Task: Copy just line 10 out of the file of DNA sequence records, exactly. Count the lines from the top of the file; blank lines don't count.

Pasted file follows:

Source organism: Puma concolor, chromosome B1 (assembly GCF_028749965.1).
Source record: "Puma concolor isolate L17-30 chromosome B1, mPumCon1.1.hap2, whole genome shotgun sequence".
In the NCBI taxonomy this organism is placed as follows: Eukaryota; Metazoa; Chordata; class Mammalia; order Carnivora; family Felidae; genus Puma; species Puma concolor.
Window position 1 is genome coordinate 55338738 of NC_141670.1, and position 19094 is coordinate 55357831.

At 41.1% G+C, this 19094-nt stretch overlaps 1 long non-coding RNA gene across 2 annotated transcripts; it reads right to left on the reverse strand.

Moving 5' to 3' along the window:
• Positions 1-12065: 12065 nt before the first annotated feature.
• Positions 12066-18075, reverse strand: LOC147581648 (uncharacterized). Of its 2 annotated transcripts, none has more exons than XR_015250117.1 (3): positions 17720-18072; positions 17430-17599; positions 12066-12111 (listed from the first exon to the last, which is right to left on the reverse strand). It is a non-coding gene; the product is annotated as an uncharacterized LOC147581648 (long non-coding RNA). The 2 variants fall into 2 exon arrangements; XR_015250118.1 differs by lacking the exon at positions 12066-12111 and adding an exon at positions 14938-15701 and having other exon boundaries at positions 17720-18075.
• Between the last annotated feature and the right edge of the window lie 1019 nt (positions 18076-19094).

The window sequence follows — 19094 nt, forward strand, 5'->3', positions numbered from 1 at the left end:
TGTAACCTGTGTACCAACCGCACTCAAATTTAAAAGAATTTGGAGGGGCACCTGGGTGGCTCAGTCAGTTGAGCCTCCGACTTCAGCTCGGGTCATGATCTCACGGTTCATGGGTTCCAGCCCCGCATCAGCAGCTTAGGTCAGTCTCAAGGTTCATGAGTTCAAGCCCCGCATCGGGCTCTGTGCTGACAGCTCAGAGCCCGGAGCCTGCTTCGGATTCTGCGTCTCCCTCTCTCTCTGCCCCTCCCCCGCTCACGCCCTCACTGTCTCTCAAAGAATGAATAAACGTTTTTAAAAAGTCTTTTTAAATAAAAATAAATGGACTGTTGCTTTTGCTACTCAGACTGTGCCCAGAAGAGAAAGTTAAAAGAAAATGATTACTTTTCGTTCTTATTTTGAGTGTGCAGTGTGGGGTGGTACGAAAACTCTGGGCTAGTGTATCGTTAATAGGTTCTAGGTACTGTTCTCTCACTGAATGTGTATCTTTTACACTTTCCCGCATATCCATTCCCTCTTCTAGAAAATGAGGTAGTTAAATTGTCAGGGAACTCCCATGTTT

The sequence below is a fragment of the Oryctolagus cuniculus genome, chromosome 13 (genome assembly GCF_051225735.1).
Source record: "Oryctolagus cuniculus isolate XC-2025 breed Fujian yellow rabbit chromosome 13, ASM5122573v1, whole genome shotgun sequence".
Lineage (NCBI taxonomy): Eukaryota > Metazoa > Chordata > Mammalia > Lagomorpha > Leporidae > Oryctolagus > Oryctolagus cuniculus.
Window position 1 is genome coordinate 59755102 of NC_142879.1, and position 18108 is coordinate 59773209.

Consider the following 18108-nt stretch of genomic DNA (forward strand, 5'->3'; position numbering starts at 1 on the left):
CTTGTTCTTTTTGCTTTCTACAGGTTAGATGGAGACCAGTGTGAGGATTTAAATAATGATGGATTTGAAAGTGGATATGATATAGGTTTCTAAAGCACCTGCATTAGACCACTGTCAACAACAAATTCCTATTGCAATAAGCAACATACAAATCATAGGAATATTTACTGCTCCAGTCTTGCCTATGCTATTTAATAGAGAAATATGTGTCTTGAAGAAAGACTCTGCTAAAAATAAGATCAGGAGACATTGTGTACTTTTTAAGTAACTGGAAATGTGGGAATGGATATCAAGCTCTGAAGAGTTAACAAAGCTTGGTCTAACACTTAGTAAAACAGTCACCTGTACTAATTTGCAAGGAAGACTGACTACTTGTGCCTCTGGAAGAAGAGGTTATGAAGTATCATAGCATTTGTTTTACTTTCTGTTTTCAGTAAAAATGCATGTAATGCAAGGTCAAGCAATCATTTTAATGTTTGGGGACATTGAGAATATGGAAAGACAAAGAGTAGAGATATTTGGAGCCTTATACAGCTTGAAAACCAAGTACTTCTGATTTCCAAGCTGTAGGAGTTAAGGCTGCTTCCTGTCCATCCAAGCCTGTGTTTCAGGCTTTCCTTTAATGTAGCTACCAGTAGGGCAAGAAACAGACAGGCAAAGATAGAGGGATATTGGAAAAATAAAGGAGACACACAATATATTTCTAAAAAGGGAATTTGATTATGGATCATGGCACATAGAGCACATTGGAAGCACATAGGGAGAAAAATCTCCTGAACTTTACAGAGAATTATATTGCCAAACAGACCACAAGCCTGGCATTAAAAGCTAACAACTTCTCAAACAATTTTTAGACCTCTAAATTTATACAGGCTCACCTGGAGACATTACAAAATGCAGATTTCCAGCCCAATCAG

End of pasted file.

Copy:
The window sequence follows — 19094 nt, forward strand, 5'->3', positions numbered from 1 at the left end: